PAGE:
Nick: The second thing was to recognize that our place of work could actually be soulless to the chaos on the outside, that being able to be engaged in solutions and constructive betterment is something that we’re incredibly lucky and incredibly privileged to have, and to focus that, your angst and your energy and your upset, pour it into our work because people are depending upon us and we can make the world a better place, and that, that was really important to recognize.

Tracey and Shayna speak about the importance of Communications…… both internally and externally.

Tracey: So, we’re now on Zoom, so a lot of our meetings are on Zoom and we really say to people, if you can, come on camera, because we really want to see you, and you get so much more from seeing someone’s face and them looking at you, et cetera. We also do a lot of, we prioritize accessibility as an example, so it’s so much more easy to have close captioning with Zoom. So, those of us who aren’t able to hear as well or see as well, you have that opportunity to participate in conversations we have. Although with the pandemic, we have prioritized coming back into the office and so we asked managers to gain consensus with their teams to say, which of the 10 days per month are you coming into the office? And so there’s a lot creativity that happens around that.

Shayna: I think also with a real focus on making sure that we’re highlighting the leadership and the stories of people who’ve been directly impacted by the issues that we’re advocating around, which is, I think, so critical to telling stories in a compelling way, but also making sure we are being true to the people that we’re working to build better policy for and for our broader communities. And so I think that’s been really critical.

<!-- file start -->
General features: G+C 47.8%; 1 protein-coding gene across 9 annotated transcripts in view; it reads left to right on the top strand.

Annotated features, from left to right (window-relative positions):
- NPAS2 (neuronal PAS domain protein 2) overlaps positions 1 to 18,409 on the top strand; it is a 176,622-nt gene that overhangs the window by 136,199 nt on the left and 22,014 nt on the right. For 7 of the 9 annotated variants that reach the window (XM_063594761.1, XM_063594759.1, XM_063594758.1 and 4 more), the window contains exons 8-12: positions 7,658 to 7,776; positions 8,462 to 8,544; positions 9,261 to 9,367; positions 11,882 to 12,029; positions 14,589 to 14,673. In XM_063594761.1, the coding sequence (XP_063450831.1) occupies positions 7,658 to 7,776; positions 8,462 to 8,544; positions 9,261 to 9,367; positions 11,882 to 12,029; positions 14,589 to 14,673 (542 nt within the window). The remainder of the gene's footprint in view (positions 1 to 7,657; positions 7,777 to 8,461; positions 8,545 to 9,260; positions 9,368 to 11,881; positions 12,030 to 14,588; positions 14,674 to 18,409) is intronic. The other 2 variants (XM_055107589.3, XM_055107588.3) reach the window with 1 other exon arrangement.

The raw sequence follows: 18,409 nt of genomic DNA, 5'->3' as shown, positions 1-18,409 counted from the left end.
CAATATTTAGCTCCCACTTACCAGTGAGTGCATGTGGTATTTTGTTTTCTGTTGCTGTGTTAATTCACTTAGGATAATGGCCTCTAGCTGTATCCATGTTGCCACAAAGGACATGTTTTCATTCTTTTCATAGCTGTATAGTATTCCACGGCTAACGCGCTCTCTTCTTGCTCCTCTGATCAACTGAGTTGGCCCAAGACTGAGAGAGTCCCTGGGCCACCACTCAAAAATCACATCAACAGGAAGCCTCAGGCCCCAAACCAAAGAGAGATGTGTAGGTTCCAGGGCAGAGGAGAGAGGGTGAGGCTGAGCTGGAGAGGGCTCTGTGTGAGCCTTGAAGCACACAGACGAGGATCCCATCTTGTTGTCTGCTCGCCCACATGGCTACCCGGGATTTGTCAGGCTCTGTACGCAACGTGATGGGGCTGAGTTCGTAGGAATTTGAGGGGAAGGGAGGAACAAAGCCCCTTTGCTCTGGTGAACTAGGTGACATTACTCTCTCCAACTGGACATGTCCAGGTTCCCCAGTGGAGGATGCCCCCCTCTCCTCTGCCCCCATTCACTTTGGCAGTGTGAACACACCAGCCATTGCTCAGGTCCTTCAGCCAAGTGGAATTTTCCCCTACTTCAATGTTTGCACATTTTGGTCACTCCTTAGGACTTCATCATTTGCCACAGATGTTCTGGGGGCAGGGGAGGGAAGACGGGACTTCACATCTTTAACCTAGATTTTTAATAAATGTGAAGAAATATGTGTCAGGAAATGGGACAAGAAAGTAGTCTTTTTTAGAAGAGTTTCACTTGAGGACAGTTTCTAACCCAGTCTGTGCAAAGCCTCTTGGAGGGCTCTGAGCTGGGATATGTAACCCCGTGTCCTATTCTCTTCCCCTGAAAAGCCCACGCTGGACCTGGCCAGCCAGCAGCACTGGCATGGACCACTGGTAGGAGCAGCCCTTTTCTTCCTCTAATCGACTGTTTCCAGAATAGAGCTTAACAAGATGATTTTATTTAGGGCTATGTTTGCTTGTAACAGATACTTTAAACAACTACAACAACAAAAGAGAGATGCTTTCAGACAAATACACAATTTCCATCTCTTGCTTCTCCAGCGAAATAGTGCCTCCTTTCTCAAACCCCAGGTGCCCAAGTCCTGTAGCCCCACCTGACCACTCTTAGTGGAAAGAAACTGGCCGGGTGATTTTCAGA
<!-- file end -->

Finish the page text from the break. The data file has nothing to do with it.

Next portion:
Finally, it is evident that Vera Institute is an intentional organization as illustrated by Stanley and Nick

Stanley: And what we both said actually is like, you got to kind of look at what things you can do differently, but you also have to ask yourself in what ways the environment helps to color how you show up. And I think intention here helps the people to be their best and as long as we’re being intentful about creating space for collaboration, creating space for safety, creating space for curiosity, you are always going to get the best out of people, and so I think that’s our secret sauce.

Nick: I just want to say really quickly that, I mean, I think part of that intention that you’ve heard a lot about today, again, comes from the mission work that we do, which is that we are never satisfied to just complain about a problem that exists or to launch out into the ether, our preferred solution, we always take it a step forward to say, “Okay, we want an idea about a solution to land in the hands of people who have the power to make that change. How do we do that?” And so, it’s mechanical and it’s concrete and it’s specific. And so we take that same way of doing work and bring it inside the organization.

I want to thank Gaia Filicori and Michael Czaczkes for all their help and to all those who participated in this piece: Nicholas Turner, Tracey Wilmot, Michelle Parris, Stanley Fritz and Shayna Kessler.

To learn more about Vera Institute of Justice you can visit their website at

Denver Frederick, Host of The Business of Giving serves as a Trusted Advisor and Executive Coach to Nonprofit Leaders. His Book, The Business of Giving: New Best Practices for Nonprofit and Philanthropic Leaders in an Ever-Changing World, will be released later this year.Listen to more The Business of Giving episodes here. Subscribe to our podcast channel on Spotify to get notified of new episodes. You can also follow us on TwitterInstagram, and on Facebook.